Paleontology

Reconstructing ancient life has long required a certain amount of inference and imagination - especially speculative is the coloration of long-extinct organisms.

New methods of investigation are being incorporated into paleontology that may shed light (and color) on fossils.

Many large mammals went extinct at the end of the most recent Ice Age (about 11,000 years ago), including the Steppe bison, Bison priscus.

Recently an intact one was found, literally frozen in time. This most complete frozen mummy of the Steppe bison yet discovered dates to 9,300 years ago and was uncovered in the Yana-Indigirka Lowland. 

The Yukagir bison mummy, as it is named, has a complete brain, heart, blood vessels and digestive system, although some organs have shrunk significantly over time. The necropsy of this unique mummy showed a relatively normal anatomy with no obvious cause of death. However, the lack of fat around abdomen of the animal makes researchers think that the animal may have died from starvation. 


A fossil of the ancient horse Eurohippus messelensis found in Germany contains a fetus as well as parts of the uterus and associated tissues.

Eurohippus messelensis had four toes on each forefoot and three toes on each the hind foot, and it was about the size of a modern fox terrier. Though different in size and structure, reproduction in early horses was very similar to that of modern horses. The new find was unveiled at the 2014 Annual Meeting of the Society of Vertebrate Paleontology in Berlin.



The femur that led to the oldest modern human genome. Credit: Bence Viola, MPI EVA

By Daniel Zadik, University of Leicester

When a human bone was found on a gravelly riverbank by a bone-carver who was searching for mammoth ivory, little did he know it would provide the oldest modern-human genome yet sequenced.

The anatomically modern male thigh-bone, found near the town of Ust’-Ishim in south-western Siberia, has been radiocarbon-dated to around 45,000 years old.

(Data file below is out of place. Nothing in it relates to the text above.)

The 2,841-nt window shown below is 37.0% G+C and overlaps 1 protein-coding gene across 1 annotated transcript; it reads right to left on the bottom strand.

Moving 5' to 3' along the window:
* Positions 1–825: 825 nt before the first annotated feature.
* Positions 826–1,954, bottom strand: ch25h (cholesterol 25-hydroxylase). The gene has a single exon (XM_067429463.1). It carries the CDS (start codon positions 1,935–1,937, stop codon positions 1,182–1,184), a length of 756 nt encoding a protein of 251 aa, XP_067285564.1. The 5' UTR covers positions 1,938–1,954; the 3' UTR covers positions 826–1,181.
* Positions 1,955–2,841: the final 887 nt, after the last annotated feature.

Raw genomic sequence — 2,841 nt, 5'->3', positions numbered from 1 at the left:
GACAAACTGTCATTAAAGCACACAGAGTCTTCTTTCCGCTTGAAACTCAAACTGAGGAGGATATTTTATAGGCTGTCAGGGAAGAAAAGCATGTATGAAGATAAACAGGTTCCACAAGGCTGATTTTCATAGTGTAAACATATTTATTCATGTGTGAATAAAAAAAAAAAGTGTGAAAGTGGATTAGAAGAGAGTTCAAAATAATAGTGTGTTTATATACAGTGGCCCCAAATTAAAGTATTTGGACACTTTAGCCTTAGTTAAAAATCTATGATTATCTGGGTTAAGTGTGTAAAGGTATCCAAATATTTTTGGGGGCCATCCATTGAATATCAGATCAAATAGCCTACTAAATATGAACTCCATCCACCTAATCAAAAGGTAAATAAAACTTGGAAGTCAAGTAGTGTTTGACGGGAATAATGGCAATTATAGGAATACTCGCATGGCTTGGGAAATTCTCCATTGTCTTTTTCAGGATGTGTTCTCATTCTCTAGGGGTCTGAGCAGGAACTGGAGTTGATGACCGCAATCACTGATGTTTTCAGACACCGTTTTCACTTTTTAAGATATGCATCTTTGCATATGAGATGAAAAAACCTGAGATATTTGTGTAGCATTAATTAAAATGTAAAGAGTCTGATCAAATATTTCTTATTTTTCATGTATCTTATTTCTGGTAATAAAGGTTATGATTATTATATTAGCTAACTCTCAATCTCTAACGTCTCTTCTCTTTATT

Deinocheirus mirificus. Credit: Yuong-Nam Lee

By Stephen Brusatte, University of Edinburgh

Everywhere scientists look it seems like they are finding dinosaurs. A new species is emerging at the astounding pace of one per week. And this continues with the announcement of perhaps the strangest dinosaur find over the past few years: the toothless, hump-backed, super-clawed omnivore Deinocheirus mirificus that lived about 70m years ago in what is now Mongolia.

By pairing chemical analyses with micropaleontology, the study of tiny fossilized organisms, researchers believe they can decipher how global marine life was affected by a rapid warming event more than 55 million years ago.  

The work revolves around the Paleocene-Eocene Thermal Maximum (PETM), a well-studied analogue for modern climate warming. Documenting the expansion of OMZs during the PETM is difficult because of the lack of a sensitive, widely applicable indicator of dissolved oxygen.  


Sauropods,  large, long-necked plant-eating dinosaurs such as Diplodocus and Brachiosaurus, are the largest animals to have ever walked the Earth, with the biggest weighing 80 tons.

Clearly, a single creature the size of 11 elephants would have needed vast amounts of food. How did multiple sauropod species live alongside one another in prehistoric ecosystems between 210 and 65 million years ago?

New research from the University of Bristol and the Natural History Museum, London details the community of the Late Jurassic Morrison Formation, a distinctive sequence of sedimentary rock in the western United States from which over 10 species of sauropod are known.


A 52-million-year old beetle was able to live alongside ants—preying on their eggs and usurping resources—within the comfort of their nest. Somehow.

The fossil, encased in a piece of amber from India, is the oldest-known example of this kind of social parasitism, known as "myrmecophily." The research also shows that the diversification of these stealth beetles, which infiltrate ant nests around the world today, correlates with the ecological rise of modern ants. 



Phytosaur: still got it. Credit: BFS Man, CC BY

By Stephanie Drumheller, University of Tennessee; Michelle Stocker, Virginia Tech, and Sterling Nesbitt, Virginia Tech

The first truly semi-aquatic dinosaur, Spinosaurus aegyptiacus, has been announced.

New fossils of the massive Cretaceous-era predator reveal it adapted to life in the water some 95 million years ago, providing the most compelling evidence to date of a dinosaur able to live and hunt in an aquatic environment.

The fossils also indicate that Spinosaurus was the largest known predatory dinosaur to roam the Earth, measuring more than 9 feet longer than the world's largest Tyrannosaurus rex specimen.